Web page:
That was from David Marshall in 1979. This is from another maiden speech:

That was from the then Member for Dunfermline, East in 1983. Both statements are criticisms with which I wholeheartedly agree. When a new measure is brought to this house by whatever Government in the coming years, that is the measure against which I will judge them. I will ask myself, “Does this measure narrow or widen the gap between rich and poor?” We are clearly in difficult economic times in this country and throughout the world. Yes, there may be a need for belt tightening by many of us, but if that does happen, it must be those who have least who tighten their belts least and those who have most who tighten their belts most.

Let me turn to the subject of the debate: democracy and human rights. I am the most recently elected member of this House, so I have been most recently subjected to the democratic process. I would not go so far as to say that that gives me the strongest mandate of any politician in Scotland, but it does say something about how people in Scotland are thinking at this time. A growing number of voters in Glasgow, East support independence, and, despite scaremongering in some quarters, they are not afraid to vote for the party of independence. For too long, Unionist parties have sought to instil fear in the people of Scotland if they dared even to think of independence, but those scare tactics work only for so long because people eventually see through them. In this by-election, many people broke with family tradition when they voted. No longer are the people of Glasgow, East looking backwards—rather, they are looking forward in hope.

The two countries where I have lived most to date have been Scotland and Nepal; whether England will overtake Nepal remains to be seen. In the 1980s, Nepal
13 Oct 2008 : Column 615
had a ruling monarch with elected representatives, but the latter had little power. Political parties were not even allowed, so every candidate was an independent—allegedly. However, party tensions still lay below the surface. I remember sitting in my flat in Kathmandu during an election when a random stone came flying through the window. Human rights there were clearly limited, not least in the religious field. It was against the law to change one’s religion, and baptisms of new believers were generally carried out secretly at night. The most open I was able to be about my faith was at Christmas, when outdoor carol singing was allowed. However, I was still nervous that every time we went round a corner the police would be standing there. Clearly, other countries around the world have even less democracy and fewer human rights than Nepal. I am glad to say that the situation in Nepal has greatly improved over recent years, although that country still has its fair share of problems.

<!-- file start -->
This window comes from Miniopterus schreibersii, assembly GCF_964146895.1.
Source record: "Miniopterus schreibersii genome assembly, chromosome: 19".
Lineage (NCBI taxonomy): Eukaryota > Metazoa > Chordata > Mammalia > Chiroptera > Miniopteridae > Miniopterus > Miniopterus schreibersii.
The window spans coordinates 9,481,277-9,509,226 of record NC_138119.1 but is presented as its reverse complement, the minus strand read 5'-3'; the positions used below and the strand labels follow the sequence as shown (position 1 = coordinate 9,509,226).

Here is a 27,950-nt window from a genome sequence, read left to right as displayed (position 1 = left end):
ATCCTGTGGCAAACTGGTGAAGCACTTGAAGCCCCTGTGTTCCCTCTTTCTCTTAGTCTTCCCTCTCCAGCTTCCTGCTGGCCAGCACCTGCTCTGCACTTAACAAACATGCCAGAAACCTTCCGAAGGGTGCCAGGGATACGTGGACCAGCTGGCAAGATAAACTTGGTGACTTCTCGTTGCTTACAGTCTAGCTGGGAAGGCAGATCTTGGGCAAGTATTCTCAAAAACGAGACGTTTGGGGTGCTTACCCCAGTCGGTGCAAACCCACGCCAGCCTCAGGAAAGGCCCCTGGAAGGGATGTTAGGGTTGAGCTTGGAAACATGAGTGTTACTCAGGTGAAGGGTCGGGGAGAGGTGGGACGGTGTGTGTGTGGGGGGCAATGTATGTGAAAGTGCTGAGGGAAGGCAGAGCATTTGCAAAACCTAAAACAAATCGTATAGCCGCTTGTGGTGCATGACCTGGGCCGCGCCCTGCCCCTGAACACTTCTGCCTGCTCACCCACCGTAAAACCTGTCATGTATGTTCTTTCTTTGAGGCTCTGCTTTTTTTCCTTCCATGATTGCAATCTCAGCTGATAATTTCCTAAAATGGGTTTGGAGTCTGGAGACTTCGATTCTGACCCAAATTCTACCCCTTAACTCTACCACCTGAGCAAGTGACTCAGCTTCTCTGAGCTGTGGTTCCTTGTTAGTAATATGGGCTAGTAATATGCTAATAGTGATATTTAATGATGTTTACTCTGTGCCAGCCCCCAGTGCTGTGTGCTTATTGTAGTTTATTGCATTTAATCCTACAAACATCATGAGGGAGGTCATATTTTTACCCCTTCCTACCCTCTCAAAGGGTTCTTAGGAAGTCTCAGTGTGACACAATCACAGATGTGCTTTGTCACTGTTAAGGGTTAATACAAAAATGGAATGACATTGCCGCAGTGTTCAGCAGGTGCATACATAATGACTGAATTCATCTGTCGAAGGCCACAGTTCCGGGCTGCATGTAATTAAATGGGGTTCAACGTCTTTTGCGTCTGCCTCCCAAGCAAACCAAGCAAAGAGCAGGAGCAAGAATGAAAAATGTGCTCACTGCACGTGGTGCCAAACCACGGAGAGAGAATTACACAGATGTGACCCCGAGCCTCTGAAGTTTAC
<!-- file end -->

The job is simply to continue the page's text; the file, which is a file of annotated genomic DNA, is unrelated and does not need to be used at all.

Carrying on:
In Scotland we have a variety of voting systems for each of the four main levels of representation: Europe, Westminster, the national Government and local councils. While most of that will be familiar to Members here, it is the relatively new local council system that I want to bring to their attention and commend to them. It is a system of proportional representation by single transferable vote. It has been relatively well understood by the electorate, with very few spoiled papers. It is already used by some trade unions and pensions funds. It combines an emphasis on the individual candidate and on the political party—a balance that no other system is able to achieve. I want to commend the two parties in the previous Scottish coalition for combining to introduce that excellent system in my country. I hope that it can be extended elsewhere.